Simulated Athena view of the Chandra Deep Field South
A simulated view of distant X-ray sources – mainly supermassive black holes that are lurking at the core of distant galaxies and actively accreting matter from their surroundings and clusters of galaxies – as will be observed with the Wide Field Imager (WFI) instrument on ESA's future Athena X-ray observatory. Athena, the Advanced Telescope for High-ENergy Astrophysics, is planned for launch in the early 2030s.
The simulated view shows the Chandra Deep Field South, a patch of sky relatively devoid of interstellar matter from our Milky Way, which provides a window onto the distant cosmos. This field has been extensively observed with X-ray observatories such as NASA's Chandra and ESA's XMM-Newton, as well as with ground based telescopes.
Over its nominal lifetime of five years, Athena will observe several hundreds of thousands of accreting supermassive black holes in 'active' galaxies across the history of the Universe. In particular, it will discover over 150 extremely distant ones, at an epoch when the Universe was younger than 10% of its current age (equivalent to redshift z=6 or larger). Many of these ancient active galaxies will have a luminosity comparable to the average of similar objects in the local Universe. Only a few specimens of such high-redshift active galaxies have been identified in even the deepest cosmic surveys performed by current X-ray observatories such as XMM-Newton and Chandra, so Athena's observations will be crucial to study the evolution of these objects throughout cosmic time.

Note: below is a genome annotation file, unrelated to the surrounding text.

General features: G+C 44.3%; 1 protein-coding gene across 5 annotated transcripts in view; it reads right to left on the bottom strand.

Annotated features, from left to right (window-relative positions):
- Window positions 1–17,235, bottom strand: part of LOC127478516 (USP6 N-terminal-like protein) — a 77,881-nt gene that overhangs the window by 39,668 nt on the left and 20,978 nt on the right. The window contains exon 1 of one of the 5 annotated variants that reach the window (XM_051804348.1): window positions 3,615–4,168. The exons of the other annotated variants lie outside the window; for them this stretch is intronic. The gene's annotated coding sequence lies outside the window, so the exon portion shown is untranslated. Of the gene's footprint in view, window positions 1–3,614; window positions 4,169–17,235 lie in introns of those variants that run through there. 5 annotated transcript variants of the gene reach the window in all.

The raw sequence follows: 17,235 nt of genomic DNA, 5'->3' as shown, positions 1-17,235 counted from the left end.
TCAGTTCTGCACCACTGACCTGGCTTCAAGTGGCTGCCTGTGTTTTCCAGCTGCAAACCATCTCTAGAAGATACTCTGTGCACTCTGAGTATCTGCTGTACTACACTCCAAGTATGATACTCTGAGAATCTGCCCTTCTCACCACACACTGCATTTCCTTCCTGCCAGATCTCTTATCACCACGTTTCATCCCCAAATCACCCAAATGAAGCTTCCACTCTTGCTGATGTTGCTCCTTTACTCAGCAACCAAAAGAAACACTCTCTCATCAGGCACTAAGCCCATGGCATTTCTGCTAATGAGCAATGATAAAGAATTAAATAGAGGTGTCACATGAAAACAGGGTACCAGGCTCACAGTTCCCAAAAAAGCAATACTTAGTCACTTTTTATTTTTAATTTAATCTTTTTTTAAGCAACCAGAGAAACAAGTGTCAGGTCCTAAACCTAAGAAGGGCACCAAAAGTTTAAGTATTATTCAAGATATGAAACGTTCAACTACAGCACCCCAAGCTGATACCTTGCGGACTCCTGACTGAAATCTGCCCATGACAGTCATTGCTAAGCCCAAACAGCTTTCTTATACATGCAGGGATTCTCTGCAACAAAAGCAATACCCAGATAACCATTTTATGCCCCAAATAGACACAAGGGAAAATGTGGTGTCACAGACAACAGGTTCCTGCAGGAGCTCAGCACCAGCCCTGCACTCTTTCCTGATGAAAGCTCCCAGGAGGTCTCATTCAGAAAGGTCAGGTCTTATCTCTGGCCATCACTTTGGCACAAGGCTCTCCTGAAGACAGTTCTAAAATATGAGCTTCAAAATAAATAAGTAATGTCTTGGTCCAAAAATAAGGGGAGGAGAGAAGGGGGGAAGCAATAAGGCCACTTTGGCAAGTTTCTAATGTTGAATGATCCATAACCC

This image was created in June of 2019 using the SIXTE (SImulation of X-ray TElescopes) software package and simulates how Athena's WFI instrument will view the Chandra Deep Field South over a period of 500 000 seconds, equivalent to over 138 hours. It spans 40 arcminutes on each side. Simulated clusters of galaxies have been added to the field to demonstrate Athena's capabilities to discriminate point-like sources like active galaxies from diffuse sources, such as the X-ray emission coming from the hot gas that pervades galaxy clusters.